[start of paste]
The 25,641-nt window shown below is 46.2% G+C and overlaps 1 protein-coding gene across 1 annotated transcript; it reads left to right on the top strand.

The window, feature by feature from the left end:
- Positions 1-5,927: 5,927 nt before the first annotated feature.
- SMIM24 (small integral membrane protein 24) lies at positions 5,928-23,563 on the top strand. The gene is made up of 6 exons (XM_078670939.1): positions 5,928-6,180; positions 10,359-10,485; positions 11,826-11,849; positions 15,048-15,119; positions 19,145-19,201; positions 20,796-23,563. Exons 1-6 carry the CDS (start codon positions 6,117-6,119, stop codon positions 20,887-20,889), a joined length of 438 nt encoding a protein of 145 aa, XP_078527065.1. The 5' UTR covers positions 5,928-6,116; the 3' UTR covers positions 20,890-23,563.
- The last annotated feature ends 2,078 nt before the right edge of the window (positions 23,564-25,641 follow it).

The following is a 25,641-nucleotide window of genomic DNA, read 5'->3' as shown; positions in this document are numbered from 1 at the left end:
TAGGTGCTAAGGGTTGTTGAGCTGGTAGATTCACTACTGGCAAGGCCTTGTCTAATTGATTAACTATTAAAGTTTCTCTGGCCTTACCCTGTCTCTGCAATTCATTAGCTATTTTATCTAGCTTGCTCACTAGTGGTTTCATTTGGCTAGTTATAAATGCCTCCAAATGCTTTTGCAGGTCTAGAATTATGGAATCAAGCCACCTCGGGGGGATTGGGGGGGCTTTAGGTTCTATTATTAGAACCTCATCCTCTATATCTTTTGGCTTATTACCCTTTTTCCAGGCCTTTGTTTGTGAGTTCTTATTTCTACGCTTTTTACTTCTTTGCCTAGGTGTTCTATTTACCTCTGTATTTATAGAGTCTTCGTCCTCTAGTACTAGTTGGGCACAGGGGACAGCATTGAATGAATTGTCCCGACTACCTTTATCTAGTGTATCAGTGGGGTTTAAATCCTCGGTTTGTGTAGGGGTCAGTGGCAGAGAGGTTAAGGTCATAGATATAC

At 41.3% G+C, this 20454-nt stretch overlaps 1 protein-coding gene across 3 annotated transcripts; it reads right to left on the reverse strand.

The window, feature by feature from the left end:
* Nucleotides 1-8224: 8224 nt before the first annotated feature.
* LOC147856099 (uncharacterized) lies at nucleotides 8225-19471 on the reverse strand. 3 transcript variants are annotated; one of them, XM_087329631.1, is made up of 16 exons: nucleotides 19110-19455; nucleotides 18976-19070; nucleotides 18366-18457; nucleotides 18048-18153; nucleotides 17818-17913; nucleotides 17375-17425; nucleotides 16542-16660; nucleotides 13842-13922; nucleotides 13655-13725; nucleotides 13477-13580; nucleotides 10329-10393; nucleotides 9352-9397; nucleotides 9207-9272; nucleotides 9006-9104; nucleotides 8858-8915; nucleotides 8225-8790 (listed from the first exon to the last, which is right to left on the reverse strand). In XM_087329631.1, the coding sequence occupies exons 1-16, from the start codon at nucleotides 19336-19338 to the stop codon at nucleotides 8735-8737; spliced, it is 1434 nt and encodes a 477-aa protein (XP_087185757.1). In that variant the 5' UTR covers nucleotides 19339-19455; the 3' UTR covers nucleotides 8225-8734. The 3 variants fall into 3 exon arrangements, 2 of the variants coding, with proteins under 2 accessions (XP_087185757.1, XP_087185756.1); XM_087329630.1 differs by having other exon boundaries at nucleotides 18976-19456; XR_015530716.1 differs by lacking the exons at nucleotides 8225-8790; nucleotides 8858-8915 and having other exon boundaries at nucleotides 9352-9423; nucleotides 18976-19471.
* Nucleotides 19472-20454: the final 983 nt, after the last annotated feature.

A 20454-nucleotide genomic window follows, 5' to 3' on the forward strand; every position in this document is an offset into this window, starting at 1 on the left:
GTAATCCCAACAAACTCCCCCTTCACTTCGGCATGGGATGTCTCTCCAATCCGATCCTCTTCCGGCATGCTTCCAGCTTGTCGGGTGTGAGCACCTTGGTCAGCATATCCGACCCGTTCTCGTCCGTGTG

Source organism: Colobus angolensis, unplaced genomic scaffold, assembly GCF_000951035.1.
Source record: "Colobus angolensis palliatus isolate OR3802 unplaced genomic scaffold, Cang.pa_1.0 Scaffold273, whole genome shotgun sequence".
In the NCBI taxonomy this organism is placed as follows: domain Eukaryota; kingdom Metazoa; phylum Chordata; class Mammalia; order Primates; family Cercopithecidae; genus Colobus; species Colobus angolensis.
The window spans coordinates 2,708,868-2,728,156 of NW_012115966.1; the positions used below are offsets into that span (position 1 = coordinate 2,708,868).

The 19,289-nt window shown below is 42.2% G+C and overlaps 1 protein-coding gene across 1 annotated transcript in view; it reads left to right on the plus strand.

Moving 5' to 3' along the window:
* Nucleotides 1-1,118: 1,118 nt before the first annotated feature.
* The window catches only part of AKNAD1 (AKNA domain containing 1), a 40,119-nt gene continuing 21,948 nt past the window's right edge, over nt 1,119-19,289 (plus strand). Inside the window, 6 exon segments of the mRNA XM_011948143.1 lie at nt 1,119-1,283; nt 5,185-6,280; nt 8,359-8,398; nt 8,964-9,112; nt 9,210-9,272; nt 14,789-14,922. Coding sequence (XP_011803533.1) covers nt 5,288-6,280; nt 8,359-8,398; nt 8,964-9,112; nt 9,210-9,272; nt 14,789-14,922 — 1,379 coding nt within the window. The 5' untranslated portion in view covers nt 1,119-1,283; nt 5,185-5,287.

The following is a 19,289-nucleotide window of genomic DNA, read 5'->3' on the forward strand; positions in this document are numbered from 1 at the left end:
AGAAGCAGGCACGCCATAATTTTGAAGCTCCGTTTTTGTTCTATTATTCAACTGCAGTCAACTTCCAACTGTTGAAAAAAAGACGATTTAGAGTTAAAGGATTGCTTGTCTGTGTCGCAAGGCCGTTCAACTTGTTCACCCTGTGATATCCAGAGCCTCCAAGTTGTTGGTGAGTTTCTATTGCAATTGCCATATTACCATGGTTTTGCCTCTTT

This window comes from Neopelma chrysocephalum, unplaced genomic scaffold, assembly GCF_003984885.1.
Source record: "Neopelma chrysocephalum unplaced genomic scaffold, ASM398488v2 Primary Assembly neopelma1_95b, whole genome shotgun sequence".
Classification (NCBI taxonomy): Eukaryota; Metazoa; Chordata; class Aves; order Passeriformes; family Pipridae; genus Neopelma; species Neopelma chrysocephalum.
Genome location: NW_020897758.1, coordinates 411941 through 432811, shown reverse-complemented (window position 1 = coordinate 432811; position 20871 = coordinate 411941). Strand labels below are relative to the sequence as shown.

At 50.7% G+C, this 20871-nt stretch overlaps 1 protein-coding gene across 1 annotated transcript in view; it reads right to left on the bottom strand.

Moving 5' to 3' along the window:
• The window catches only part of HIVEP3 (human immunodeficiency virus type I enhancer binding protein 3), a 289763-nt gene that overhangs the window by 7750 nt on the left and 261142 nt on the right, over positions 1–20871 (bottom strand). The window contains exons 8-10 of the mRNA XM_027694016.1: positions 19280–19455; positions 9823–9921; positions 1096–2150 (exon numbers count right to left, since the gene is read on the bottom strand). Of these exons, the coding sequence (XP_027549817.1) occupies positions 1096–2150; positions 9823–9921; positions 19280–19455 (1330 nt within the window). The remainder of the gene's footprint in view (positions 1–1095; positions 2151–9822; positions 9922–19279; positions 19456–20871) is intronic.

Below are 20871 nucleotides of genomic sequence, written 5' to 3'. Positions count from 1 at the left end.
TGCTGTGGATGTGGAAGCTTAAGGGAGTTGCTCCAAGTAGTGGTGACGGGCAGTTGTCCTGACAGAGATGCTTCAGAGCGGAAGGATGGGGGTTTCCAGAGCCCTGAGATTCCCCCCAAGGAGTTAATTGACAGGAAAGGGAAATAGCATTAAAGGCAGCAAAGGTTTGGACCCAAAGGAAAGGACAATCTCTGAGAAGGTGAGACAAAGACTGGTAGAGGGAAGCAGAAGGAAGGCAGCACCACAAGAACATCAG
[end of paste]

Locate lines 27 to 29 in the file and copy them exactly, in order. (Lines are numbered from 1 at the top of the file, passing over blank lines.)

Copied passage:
Classification (NCBI taxonomy): Eukaryota; Metazoa; Chordata; class Aves; order Passeriformes; family Pipridae; genus Neopelma; species Neopelma chrysocephalum.
Genome location: NW_020897758.1, coordinates 411941 through 432811, shown reverse-complemented (window position 1 = coordinate 432811; position 20871 = coordinate 411941). Strand labels below are relative to the sequence as shown.

At 50.7% G+C, this 20871-nt stretch overlaps 1 protein-coding gene across 1 annotated transcript in view; it reads right to left on the bottom strand.